The third type of meeting is actually a development of a draft standard. So that technical contact, Jini, she is working on a guide for laboratory added specifications and retesting. She has volunteered—ASTM is a volunteer organization—to lead that effort where she's essentially drafting this standard. And ultimately, that draft goes into the balloting process, and everybody on the committee gets to weigh in on its content. But until it gets there, somebody actually has to write it. Jini has volunteered to do that and Jini has taken the opportunity that was afforded to D37 by the Cannabis Science Conference, to pull on expertise from people throughout the marketplace, to inform the content so that it could be a more market relevant document. So that would give you the idea of what it's like to actually participate in the development of a singular standard. So you have these three tiers and if you have the opportunity to participate in any of them, you're going to learn something but certainly if you're available for all four of the meetings—but three of the types of meetings—it really get a good idea as to what ASTM participation is like.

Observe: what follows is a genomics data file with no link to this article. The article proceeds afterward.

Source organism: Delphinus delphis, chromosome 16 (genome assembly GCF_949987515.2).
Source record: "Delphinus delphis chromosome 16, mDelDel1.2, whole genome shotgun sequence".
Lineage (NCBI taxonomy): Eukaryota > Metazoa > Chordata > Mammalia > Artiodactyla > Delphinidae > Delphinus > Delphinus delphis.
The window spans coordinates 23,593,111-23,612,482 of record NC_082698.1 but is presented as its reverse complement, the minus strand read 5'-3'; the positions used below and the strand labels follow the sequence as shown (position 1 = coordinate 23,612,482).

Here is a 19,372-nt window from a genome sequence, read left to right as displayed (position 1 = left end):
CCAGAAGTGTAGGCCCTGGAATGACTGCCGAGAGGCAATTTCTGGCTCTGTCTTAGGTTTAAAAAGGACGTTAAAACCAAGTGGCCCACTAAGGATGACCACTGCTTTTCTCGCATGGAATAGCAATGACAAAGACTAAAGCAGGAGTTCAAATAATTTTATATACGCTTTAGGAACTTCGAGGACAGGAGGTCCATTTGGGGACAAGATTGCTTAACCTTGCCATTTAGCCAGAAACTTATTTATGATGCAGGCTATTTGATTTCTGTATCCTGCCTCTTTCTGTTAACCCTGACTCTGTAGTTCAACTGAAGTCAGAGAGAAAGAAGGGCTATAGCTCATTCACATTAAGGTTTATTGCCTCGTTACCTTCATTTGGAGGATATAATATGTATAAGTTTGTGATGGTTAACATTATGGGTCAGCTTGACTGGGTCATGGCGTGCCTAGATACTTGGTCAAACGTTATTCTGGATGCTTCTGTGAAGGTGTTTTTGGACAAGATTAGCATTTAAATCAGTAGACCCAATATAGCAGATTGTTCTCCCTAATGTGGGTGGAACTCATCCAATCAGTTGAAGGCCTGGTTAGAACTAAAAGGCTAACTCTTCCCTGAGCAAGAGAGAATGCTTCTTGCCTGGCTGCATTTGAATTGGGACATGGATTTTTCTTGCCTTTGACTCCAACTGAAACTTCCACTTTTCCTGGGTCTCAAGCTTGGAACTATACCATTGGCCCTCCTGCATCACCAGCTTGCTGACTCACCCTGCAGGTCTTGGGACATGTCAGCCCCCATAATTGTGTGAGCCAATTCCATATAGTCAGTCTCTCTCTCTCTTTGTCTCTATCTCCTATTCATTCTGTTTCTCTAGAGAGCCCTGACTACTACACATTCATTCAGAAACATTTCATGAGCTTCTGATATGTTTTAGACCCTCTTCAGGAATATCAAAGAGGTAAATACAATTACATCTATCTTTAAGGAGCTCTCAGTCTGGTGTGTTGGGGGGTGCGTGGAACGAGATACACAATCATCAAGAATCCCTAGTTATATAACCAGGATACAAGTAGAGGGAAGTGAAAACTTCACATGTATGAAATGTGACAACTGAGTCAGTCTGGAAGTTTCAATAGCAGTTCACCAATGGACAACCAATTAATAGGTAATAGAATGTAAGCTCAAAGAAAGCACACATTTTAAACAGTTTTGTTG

What are you excited to see at Cannabis Science Conference?

Farrell: I have a genuine curiosity. A lot of this stuff is very, very interesting to me, especially as research has certainly been delayed or stifled and you're seeing all of this for maybe the first time, things are being presented. And one of the nice things about my position is, I'm not a technical expert in cannabis or I'm not a technical expert in the committee on concrete pipe that I manage, but when I get to go to these events, where I get to watch people within a marketplace be excited about one thing that they love, it energizes me, because I'm mostly focused on process—I'm helping you through the ballot process and things like that. But seeing the energy that members or potential members have about their subject is a very empowering thing for me to kind of trudge on with some of the administrative functions that that I mostly deal with. So I really love events like the Cannabis Science Conference for that.